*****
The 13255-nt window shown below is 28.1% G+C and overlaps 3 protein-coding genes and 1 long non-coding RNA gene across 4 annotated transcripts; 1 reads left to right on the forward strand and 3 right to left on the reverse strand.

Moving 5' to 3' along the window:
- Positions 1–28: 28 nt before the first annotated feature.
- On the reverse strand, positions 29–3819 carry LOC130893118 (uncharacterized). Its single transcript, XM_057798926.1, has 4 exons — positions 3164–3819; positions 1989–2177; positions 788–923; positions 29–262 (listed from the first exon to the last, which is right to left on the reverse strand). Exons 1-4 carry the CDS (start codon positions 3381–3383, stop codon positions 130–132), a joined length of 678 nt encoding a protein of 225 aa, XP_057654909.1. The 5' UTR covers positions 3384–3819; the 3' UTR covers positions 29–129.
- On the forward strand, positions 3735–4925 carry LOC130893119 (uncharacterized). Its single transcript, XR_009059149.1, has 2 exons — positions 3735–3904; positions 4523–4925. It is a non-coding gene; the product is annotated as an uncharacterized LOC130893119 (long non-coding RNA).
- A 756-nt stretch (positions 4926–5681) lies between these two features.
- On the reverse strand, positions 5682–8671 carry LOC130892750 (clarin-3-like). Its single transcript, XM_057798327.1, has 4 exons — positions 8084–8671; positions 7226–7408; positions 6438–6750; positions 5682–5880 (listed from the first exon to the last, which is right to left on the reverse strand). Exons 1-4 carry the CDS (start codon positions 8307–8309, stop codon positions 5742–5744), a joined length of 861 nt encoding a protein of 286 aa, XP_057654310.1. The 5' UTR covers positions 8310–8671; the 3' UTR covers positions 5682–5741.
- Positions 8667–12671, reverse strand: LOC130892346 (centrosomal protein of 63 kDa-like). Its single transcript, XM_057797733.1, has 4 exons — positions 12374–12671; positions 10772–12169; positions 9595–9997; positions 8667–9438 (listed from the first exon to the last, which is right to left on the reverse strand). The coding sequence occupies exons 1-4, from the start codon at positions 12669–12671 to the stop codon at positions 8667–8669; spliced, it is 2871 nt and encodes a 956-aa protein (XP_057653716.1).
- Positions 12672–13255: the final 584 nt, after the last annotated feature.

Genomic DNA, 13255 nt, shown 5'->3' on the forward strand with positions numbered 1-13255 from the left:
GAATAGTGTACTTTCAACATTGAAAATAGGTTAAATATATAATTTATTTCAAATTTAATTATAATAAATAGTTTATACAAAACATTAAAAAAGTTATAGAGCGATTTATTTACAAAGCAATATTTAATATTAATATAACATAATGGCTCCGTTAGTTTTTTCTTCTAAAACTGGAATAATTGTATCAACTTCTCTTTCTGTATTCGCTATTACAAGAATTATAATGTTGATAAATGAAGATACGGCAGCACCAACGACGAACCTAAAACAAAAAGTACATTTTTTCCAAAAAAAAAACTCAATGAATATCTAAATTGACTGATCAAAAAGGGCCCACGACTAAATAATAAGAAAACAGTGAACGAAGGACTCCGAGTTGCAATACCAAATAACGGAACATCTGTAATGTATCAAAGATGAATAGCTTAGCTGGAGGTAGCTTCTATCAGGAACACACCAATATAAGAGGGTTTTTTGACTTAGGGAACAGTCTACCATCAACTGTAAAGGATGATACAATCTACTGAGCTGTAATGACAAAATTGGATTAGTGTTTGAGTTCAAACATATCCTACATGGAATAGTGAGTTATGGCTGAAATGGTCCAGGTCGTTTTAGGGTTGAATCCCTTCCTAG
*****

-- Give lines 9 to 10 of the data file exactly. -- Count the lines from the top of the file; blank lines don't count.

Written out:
- Positions 12672–13255: the final 584 nt, after the last annotated feature.

Genomic DNA, 13255 nt, shown 5'->3' on the forward strand with positions numbered 1-13255 from the left: